News! NASA's Juno spacecraft has collected an audio recording from Ganymede. See here
Breaking news! NASA's Juno spacecraft has collected an audio recording from Ganymede. An audio track collected during Jupiter's Ganymede mission, NASA announced a few hours ago. NASA's Juno mission was the one that was able to achieve this success, during a flight near the moon of Jupiter, Ganymede. Yesterday, December 17, 2021, NASA and scientists at the fall meeting of the American Geophysical Union in New Orleans discussed the sounds heard from Ganymede, as well as Ganymede's magnetic field, its motion and the remarkable comparisons between Jupiter and the oceans. and the atmospheres of the Earth.
All the sounds Juno heard were put into an audio track and sent to NASA. Juno's recordings date back to June 7, 2021, and only now has the information been confirmed by NASA. In any case, NASA probably could not see them in June, because this information comes from an extremely long distance, so whatever happens now and what Juno is studying, we might we only hear about them next year.
Like any other spacecraft, Juno has an instrument that collects these sounds. Juno's instrument is Juno's Waves, which collects data about emissions from magnetic radio waves produced in Jupiter's magnetosphere. All audio recordings sent to NASA were analyzed and then some were put into 50-second audio. "This soundtrack is wild enough to make you feel like you're walking past Ganymede for the first time in more than two decades," Bolton said. "If you listen carefully, you can hear the sudden change at higher frequencies around the midpoint of the recording, which is the entry into a different region of Ganymede's magnetosphere."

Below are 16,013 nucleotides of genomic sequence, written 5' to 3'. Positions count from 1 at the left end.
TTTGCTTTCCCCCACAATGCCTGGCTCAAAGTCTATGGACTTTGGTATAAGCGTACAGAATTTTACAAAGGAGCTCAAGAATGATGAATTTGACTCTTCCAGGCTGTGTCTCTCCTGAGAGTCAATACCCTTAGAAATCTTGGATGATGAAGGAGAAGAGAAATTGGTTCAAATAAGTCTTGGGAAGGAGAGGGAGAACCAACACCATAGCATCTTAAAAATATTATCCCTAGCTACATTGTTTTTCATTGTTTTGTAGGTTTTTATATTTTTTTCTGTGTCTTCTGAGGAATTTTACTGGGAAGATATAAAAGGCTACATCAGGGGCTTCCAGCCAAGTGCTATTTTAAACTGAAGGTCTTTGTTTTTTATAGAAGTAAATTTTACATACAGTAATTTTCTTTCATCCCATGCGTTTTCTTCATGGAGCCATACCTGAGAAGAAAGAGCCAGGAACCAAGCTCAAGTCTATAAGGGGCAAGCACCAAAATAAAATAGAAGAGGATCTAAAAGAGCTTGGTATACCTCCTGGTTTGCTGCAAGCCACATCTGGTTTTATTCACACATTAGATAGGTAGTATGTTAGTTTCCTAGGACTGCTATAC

Juno collected these sounds from Ganyemde both at night and during the day, so some sounds are very different from each other. This is due to the position of the moon, its magnosphere and sometimes even how close it is to Jupiter. The closer you get to the planet, the farther away you will have different sounds.
According to William Kurth of the University of Iowa in Iowa City, co-principal investigator for the Waves investigation: "It is possible the change in the frequency shortly after closest approach is due to passing from the nightside to the dayside of Ganymede,", he said. The distance from which Juno took these recordings is relatively small: 645 miles (1,038 kilometers) above Ganymede's surface and traveling at a speed of 41,600 mph (67,000 kph), according to NASA.
This happened on the spacecraft's 34th flight around Jupiter.
We wish NASA and the spaceship Juno a lot of success to discover new mysteries of the moon Ganymede!
Article by: Andacs Robert Eugen, on 18 December 2021, at 01:53 am Los Angeles time
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